Cheering from the Front Row
Editor’s Note: This content is part of The Review’s special section commemorating the Outlaws’ historic 2021 season and the Class 2A state championship win. The special section was included with the December 16 edition.
Marlow Outlaw cheerleader Chesnie Stuart said that she loves being on the cheer squad because they have a “front row seat” to the game.
“We can see everything, and we know that when we yell that they can hear it on the field,” Stuart said. “We get super excited because we’re right there, we’re feet away, and we can cheer from there.”
Her teammate Kyah Blundell said that she loves making sure the crowd stays engaged.
“I love when we do a cheer or a dance and we can see their reaction, and we’re helping them get into it,” Blundell said.
“Sometimes at a game, you can feel the momentum shift from one team to another, and the crowd has a lot to do with that,” said Cheer Coach Amy Herchock. “When the team is up, the crowd is up. When the team is down, the crowd is quiet. So we try to keep as much positive energy as we can.”
Blundell said that the crowd engagement has been incredible this year, and she attributes that to the cheerleaders’ energy level.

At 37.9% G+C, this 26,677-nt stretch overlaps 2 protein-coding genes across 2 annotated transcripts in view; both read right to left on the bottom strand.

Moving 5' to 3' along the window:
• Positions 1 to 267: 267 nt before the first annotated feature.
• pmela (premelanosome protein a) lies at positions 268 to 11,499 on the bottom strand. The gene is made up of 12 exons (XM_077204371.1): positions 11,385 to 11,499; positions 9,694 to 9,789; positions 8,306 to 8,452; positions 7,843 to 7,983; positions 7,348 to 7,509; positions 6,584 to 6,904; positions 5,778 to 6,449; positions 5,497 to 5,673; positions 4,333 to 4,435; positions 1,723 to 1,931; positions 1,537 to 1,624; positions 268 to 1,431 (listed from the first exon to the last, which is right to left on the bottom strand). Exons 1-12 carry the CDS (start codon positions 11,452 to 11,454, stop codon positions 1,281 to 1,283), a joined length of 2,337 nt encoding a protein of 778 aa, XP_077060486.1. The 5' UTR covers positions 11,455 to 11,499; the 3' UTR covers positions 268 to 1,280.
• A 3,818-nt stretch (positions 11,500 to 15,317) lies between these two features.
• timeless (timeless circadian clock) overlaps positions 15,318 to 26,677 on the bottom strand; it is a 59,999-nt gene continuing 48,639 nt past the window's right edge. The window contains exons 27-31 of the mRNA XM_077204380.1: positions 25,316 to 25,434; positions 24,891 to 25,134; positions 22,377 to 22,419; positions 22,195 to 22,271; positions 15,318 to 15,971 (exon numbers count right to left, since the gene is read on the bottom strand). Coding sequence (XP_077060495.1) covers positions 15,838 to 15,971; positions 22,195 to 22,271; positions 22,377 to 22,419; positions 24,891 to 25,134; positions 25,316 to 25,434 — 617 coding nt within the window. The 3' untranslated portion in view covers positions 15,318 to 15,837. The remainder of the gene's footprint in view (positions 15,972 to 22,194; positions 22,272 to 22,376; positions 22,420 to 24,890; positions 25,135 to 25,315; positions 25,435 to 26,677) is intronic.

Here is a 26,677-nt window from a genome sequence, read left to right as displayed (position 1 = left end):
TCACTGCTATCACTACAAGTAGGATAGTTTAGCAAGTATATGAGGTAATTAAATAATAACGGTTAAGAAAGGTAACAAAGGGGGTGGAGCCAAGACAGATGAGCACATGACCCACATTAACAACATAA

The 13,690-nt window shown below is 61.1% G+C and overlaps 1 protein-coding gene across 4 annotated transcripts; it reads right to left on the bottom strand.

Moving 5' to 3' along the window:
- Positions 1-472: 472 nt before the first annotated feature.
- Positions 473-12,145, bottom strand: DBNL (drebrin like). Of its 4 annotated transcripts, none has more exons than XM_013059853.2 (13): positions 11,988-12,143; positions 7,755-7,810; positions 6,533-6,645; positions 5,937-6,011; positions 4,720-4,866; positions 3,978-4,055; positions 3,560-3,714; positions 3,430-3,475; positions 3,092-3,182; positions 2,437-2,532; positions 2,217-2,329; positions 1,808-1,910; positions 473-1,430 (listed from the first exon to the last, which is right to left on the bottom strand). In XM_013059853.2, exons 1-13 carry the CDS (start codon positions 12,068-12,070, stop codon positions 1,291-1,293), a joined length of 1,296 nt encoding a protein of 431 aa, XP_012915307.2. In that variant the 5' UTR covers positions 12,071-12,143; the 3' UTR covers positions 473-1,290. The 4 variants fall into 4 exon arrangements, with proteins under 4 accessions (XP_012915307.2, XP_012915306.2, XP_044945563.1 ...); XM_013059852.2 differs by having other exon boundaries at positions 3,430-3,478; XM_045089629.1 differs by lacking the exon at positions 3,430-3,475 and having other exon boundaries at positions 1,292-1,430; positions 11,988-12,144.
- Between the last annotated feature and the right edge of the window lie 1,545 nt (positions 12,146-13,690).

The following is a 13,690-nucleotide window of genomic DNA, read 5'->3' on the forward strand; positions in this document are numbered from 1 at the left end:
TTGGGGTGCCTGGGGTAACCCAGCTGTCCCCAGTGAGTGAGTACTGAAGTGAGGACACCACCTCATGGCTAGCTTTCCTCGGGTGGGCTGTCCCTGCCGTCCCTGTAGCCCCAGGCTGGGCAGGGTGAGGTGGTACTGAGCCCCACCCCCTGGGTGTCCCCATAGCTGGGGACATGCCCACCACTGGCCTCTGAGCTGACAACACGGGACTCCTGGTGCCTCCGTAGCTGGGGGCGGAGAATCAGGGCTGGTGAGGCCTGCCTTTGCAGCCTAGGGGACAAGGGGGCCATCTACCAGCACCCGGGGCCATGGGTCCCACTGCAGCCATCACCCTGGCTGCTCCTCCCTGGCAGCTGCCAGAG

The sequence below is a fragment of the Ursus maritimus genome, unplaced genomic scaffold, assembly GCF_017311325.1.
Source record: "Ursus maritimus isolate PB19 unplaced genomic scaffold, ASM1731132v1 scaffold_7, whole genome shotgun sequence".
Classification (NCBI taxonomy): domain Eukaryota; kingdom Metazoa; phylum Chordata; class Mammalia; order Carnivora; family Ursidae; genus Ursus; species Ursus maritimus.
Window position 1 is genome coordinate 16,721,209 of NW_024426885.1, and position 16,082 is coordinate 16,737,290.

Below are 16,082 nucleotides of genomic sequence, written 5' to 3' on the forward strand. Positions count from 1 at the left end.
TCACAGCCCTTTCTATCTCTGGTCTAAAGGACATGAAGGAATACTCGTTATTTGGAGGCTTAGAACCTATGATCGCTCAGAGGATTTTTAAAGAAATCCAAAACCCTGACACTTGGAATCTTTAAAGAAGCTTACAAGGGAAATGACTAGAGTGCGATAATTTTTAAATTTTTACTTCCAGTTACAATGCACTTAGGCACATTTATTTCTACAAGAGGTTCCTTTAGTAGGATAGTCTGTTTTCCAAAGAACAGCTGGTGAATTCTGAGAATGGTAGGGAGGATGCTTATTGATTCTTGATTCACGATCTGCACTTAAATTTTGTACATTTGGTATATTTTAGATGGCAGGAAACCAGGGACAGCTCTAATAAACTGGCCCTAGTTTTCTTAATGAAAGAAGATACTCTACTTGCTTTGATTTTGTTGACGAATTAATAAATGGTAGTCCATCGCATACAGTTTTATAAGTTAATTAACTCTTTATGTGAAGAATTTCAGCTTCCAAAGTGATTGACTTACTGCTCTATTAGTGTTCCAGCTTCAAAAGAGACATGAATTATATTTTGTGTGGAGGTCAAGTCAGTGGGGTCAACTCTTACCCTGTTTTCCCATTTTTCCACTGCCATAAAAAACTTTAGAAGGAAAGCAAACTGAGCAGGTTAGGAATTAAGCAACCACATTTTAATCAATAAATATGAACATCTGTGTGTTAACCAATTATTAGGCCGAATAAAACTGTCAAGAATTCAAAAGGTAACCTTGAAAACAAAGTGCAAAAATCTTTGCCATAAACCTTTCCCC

“We all get along and we all work together to keep our energy going,” Blundell said.
“They are one unit,” Herchock said. “They set a goal at the beginning of the year: you know, competition is fun and it’s fun to be the one in the limelight, but that’s not what our goal is. Our goal is to promote school spirit on the sidelines or basketball court or wherever.”
Part of achieving that goal was to be more involved with the crowd, the band and the student section at games, whether joining in chants or encouraging participation in callbacks with the crowd.
“When we get louder, the crowd knows that they can join in our cheers,” Stuart said. “They’re more willing to engage with us and the players hear it.”
The bold engagement that the cheerleaders have had with the fans this season have helped in other areas of school, according to Stuart.
“When you stand in front of a crowd that big and that loud and you’re screaming at the top of your lungs, it’s not as scary to read your essay in front of 15 people,” Stuart said.
Both cheerleaders agreed that the increased energy they put in to the Outlaws’ football season will carry over into basketball and wrestling.
“You’ll see it Friday night at the home game against Washington,” Herchock said.
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